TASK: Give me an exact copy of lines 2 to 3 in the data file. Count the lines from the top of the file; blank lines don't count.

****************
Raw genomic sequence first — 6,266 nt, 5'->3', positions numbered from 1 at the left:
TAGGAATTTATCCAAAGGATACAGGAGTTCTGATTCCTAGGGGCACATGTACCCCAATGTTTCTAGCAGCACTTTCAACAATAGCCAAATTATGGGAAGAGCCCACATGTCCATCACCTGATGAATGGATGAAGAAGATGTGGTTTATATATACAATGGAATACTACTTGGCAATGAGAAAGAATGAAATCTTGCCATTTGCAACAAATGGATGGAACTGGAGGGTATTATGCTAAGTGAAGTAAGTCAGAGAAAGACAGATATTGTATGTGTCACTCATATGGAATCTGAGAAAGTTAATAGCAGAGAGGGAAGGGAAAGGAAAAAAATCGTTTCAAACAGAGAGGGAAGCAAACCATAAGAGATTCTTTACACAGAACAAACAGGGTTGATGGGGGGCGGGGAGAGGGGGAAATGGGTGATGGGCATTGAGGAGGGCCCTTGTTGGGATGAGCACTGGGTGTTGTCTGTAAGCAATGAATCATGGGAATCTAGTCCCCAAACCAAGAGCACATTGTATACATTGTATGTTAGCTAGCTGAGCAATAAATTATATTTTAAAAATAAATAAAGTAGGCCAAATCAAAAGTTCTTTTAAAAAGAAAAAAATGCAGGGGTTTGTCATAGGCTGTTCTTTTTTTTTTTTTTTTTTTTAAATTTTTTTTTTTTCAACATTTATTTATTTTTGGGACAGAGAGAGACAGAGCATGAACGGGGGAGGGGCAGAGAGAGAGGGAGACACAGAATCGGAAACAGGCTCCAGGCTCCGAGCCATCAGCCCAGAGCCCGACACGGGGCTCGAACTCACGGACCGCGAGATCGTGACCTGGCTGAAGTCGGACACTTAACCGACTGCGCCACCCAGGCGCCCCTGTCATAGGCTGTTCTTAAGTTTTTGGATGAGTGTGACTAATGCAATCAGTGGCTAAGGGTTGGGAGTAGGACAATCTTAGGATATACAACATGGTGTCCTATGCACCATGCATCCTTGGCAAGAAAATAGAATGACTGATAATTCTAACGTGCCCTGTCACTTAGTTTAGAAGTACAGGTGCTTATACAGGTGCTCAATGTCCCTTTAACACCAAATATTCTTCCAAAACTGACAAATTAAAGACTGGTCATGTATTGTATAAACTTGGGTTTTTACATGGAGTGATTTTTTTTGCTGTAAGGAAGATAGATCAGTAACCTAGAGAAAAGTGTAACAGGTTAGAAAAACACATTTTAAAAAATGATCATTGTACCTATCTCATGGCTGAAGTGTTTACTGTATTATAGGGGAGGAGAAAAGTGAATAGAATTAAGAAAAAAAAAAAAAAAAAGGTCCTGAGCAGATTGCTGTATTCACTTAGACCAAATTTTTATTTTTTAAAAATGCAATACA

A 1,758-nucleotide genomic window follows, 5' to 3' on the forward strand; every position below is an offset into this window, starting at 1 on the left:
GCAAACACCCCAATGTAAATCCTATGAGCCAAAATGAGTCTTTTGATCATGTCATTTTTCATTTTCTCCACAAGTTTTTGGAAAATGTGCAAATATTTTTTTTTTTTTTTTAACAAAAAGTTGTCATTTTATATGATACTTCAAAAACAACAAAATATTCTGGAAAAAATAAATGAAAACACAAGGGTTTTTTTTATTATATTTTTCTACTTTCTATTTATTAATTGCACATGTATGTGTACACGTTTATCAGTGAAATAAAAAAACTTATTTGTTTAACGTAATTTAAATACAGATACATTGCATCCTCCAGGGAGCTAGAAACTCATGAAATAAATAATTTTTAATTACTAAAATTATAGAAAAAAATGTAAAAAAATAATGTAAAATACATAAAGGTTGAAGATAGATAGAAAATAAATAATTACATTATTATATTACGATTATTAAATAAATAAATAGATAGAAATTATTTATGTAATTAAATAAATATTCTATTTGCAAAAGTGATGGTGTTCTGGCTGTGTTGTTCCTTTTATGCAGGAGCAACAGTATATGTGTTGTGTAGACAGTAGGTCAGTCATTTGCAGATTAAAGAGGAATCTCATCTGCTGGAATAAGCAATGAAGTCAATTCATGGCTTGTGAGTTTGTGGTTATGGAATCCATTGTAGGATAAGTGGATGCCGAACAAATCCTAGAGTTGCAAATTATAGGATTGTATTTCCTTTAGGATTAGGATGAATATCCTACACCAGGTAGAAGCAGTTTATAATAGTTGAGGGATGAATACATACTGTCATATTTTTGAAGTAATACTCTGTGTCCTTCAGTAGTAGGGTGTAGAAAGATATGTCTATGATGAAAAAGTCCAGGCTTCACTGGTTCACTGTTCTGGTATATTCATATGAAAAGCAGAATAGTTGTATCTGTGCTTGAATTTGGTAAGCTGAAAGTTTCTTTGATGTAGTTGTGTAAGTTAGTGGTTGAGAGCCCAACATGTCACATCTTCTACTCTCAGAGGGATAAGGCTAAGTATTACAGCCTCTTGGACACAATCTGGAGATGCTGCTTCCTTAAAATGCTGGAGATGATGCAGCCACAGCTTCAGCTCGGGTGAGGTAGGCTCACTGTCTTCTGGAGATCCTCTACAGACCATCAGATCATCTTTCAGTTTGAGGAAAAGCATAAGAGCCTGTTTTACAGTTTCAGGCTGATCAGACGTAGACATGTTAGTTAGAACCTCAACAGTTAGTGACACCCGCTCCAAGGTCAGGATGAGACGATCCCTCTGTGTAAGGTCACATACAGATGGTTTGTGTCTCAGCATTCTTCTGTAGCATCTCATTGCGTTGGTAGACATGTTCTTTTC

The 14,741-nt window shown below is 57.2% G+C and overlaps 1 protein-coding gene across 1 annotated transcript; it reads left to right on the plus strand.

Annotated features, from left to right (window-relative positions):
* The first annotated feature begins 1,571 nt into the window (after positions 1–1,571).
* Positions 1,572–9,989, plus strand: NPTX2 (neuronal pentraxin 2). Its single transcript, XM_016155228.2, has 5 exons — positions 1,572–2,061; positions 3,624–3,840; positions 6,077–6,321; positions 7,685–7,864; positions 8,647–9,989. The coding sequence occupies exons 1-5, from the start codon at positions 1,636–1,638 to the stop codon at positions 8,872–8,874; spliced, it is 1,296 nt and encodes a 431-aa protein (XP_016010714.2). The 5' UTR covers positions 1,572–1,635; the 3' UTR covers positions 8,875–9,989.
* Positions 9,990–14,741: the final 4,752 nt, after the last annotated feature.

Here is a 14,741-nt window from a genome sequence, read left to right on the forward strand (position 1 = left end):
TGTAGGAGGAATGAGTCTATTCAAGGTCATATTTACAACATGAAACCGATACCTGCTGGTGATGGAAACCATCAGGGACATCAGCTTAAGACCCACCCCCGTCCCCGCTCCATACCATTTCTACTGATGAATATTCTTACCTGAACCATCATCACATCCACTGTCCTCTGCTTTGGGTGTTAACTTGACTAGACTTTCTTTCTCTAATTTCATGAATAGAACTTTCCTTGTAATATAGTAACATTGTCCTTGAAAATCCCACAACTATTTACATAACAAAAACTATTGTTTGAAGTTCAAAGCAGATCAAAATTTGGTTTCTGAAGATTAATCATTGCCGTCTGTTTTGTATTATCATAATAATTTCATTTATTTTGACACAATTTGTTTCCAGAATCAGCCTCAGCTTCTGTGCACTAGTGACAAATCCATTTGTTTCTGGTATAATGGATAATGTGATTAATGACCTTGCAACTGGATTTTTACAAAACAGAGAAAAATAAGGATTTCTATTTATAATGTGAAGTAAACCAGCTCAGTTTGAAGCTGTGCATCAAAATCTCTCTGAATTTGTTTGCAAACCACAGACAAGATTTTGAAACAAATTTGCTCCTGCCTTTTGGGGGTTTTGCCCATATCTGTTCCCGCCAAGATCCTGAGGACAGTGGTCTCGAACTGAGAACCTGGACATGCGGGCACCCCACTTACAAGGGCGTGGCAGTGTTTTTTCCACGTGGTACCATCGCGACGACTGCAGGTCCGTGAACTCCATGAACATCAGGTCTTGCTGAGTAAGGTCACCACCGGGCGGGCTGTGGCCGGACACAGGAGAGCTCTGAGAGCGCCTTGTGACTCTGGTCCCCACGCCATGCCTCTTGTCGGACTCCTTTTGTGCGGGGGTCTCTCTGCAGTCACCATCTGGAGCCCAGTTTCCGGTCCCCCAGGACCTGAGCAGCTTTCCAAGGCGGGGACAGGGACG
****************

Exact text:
TAGGAATTTATCCAAAGGATACAGGAGTTCTGATTCCTAGGGGCACATGTACCCCAATGTTTCTAGCAGCACTTTCAACAATAGCCAAATTATGGGAAGAGCCCACATGTCCATCACCTGATGAATGGATGAAGAAGATGTGGTTTATATATACAATGGAATACTACTTGGCAATGAGAAAGAATGAAATCTTGCCATTTGCAACAAATGGATGGAACTGGAGGGTATTATGCTAAGTGAAGTAAGTCAGAGAAAGACAGATATTGTATGTGTCACTCATATGGAATCTGAGAAAGTTAATAGCAGAGAGGGAAGGGAAAGGAAAAAAATCGTTTCAAACAGAGAGGGAAGCAAACCATAAGAGATTCTTTACACAGAACAAACAGGGTTGATGGGGGGCGGGGAGAGGGGGAAATGGGTGATGGGCATTGAGGAGGGCCCTTGTTGGGATGAGCACTGGGTGTTGTCTGTAAGCAATGAATCATGGGAATCTAGTCCCCAAACCAAGAGCACATTGTATACATTGTATGTTAGCTAGCTGAGCAATAAATTATATTTTAAAAATAAATAAAGTAGGCCAAATCAAAAGTTCTTTTAAAAAGAAAAAAATGCAGGGGTTTGTCATAGGCTGTTCTTTTTTTTTTTTTTTTTTTTAAATTTTTTTTTTTTCAACATTTATTTATTTTTGGGACAGAGAGAGACAGAGCATGAACGGGGGAGGGGCAGAGAGAGAGGGAGACACAGAATCGGAAACAGGCTCCAGGCTCCGAGCCATCAGCCCAGAGCCCGACACGGGGCTCGAACTCACGGACCGCGAGATCGTGACCTGGCTGAAGTCGGACACTTAACCGACTGCGCCACCCAGGCGCCCCTGTCATAGGCTGTTCTTAAGTTTTTGGATGAGTGTGACTAATGCAATCAGTGGCTAAGGGTTGGGAGTAGGACAATCTTAGGATATACAACATGGTGTCCTATGCACCATGCATCCTTGGCAAGAAAATAGAATGACTGATAATTCTAACGTGCCCTGTCACTTAGTTTAGAAGTACAGGTGCTTATACAGGTGCTCAATGTCCCTTTAACACCAAATATTCTTCCAAAACTGACAAATTAAAGACTGGTCATGTATTGTATAAACTTGGGTTTTTACATGGAGTGATTTTTTTTGCTGTAAGGAAGATAGATCAGTAACCTAGAGAAAAGTGTAACAGGTTAGAAAAACACATTTTAAAAAATGATCATTGTACCTATCTCATGGCTGAAGTGTTTACTGTATTATAGGGGAGGAGAAAAGTGAATAGAATTAAGAAAAAAAAAAAAAAAAAGGTCCTGAGCAGATTGCTGTATTCACTTAGACCAAATTTTTATTTTTTAAAAATGCAATACA

A 1,758-nucleotide genomic window follows, 5' to 3' on the forward strand; every position below is an offset into this window, starting at 1 on the left: